This research led the Department of Housing and Urban Development (HUD) to rethink the way they use their Location Affordability Index (LAI). From Josh Geyer, Office of Environment and Energy, High-Performance Buildings Team, U.S. Department of Housing and Urban Development: "Dr. Ganning’s thorough and convincing analysis of the strengths and weaknesses of the Location Affordability Index led HUD to rethink using Census block groups as the geographical unit of analysis. As a result, Version 3 of the Location Affordability Index (published in April 2019) was generated at the Census tract level, addressing multiple data and methodological problems identified by Dr. Ganning in her 2017 article."
In late 2013, the Department of Housing and Urban Development (HUD) launched the Location Affordability Index (LAI) portal. Their dataset uses models to estimate the median amount households spend on housing and transportation at the block group level, and calculates “H + T Affordability,” the percent of household income spent on these items. In our previous research, we analyzed 81 shrinking cities to determine how location affordability differs across various neighborhoods. Our results suggest that households in declining neighborhoods, as compared to stable or redeveloping neighborhoods, face the greatest H + T affordability challenges in shrinking cities. Furthermore, in declining neighborhoods, virtually all of the additional affordability challenges encountered can be accounted for by differences in transportation affordability rather than housing. Since there is virtually no research to either validate or suggest bias in the LAI data, and a declining neighborhood in a shrinking city presents both a relatively common yet entirely dissimilar context to the norm, we feel that this data should be carefully calibrated to, and tested for, this setting.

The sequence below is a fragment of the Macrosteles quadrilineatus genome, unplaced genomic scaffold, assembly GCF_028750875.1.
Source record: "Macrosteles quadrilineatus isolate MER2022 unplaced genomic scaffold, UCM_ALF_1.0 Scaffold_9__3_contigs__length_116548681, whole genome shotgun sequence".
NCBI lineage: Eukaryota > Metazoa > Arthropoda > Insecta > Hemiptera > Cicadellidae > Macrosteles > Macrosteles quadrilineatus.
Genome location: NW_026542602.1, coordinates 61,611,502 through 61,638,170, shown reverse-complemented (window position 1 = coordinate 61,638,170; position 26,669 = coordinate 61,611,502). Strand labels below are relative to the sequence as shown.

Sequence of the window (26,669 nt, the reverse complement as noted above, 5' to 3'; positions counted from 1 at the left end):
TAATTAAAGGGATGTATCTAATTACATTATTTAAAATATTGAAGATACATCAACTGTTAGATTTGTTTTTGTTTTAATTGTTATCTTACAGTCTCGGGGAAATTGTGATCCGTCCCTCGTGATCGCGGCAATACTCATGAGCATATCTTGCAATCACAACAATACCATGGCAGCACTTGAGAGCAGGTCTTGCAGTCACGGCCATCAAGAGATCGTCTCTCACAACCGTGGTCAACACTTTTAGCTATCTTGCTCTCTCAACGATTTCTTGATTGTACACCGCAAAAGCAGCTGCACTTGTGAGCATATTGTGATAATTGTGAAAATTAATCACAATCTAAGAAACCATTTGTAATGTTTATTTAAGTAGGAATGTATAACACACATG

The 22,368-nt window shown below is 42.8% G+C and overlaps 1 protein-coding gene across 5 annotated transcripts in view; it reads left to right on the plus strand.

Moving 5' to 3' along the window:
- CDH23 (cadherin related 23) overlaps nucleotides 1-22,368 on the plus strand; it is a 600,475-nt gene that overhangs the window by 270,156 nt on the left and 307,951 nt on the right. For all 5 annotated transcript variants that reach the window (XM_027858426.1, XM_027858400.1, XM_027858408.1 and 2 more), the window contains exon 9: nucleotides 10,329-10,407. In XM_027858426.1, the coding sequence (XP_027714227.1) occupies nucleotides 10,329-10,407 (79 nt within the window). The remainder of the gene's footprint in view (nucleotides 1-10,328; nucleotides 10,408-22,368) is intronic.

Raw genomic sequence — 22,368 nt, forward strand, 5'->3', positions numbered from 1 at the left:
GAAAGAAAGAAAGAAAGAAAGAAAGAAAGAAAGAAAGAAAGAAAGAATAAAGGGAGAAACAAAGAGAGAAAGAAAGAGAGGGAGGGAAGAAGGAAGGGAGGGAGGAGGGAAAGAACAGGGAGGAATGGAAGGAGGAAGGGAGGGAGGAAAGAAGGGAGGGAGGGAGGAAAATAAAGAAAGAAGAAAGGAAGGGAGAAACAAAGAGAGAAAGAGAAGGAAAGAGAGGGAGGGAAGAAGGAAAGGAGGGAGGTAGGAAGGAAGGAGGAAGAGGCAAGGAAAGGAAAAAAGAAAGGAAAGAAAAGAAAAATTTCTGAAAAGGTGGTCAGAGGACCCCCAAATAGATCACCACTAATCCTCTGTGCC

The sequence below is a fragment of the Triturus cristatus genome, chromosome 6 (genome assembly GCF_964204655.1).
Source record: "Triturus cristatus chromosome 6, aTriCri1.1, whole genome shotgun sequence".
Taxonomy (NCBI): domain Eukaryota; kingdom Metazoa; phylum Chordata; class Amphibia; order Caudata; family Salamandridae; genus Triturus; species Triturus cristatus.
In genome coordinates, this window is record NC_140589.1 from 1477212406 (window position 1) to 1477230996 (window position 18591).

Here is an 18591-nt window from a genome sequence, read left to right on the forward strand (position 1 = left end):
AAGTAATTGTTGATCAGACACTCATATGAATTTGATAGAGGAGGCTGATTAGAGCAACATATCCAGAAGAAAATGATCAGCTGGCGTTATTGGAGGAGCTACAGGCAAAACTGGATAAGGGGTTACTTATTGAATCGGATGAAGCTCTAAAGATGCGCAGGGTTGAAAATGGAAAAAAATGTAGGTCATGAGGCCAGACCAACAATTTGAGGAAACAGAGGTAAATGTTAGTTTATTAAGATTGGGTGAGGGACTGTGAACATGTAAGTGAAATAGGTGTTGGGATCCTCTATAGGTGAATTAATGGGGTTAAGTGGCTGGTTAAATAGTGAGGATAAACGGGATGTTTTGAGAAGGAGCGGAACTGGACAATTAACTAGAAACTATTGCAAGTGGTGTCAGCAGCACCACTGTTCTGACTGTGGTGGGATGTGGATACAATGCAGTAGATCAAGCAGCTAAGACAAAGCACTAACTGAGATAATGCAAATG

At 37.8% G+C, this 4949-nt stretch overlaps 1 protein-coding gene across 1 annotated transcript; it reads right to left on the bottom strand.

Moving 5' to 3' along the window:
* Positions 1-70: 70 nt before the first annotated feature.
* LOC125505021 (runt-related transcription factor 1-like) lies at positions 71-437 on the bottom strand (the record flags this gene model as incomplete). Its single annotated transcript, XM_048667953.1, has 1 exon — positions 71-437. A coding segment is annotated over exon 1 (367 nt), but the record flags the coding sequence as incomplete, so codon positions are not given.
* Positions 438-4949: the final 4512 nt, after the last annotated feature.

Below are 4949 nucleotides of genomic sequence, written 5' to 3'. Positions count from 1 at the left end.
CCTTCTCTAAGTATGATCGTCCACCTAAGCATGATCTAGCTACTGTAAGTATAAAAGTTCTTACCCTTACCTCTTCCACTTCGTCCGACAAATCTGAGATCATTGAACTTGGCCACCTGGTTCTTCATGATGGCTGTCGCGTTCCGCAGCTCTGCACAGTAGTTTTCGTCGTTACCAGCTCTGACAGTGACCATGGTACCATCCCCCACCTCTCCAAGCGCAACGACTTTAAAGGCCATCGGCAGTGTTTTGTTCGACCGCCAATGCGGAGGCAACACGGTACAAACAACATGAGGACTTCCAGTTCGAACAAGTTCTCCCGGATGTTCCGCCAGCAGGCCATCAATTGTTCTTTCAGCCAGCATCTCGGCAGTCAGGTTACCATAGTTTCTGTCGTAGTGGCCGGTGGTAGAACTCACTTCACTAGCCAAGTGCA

Our project objectives include the completion of a literature review to establish hypotheses regarding reasonable household budget maximums (in terms of percent of income) and elasticities for transportation, and a comparison of those hypotheses to existing conditions as given by the LAI data for shrinking cities. We will use these hypotheses to construct a survey, to be sent to households in a subset of our sample of 81 cities, to determine whether the LAI data accurately estimate transportation costs for declining neighborhoods in shrinking cities. Our survey results will be supplemented by data from the U.S. Census Bureau regarding means of transportation to work, neighborhood demographics, and neighborhood socioeconomic conditions. We will conduct qualitative field work to better assess how households cope with unaffordable transportation costs, in terms of either selecting budgetary trade-offs, or in finding lower cost transportation solutions that are not adequately reflected in the LAI modeling process. Finally, we will synthesize this research to articulate a series of recommendations for improving the LAI data for shrinking cities contexts, and for informing local transportation policy to improve livability in declining neighborhoods.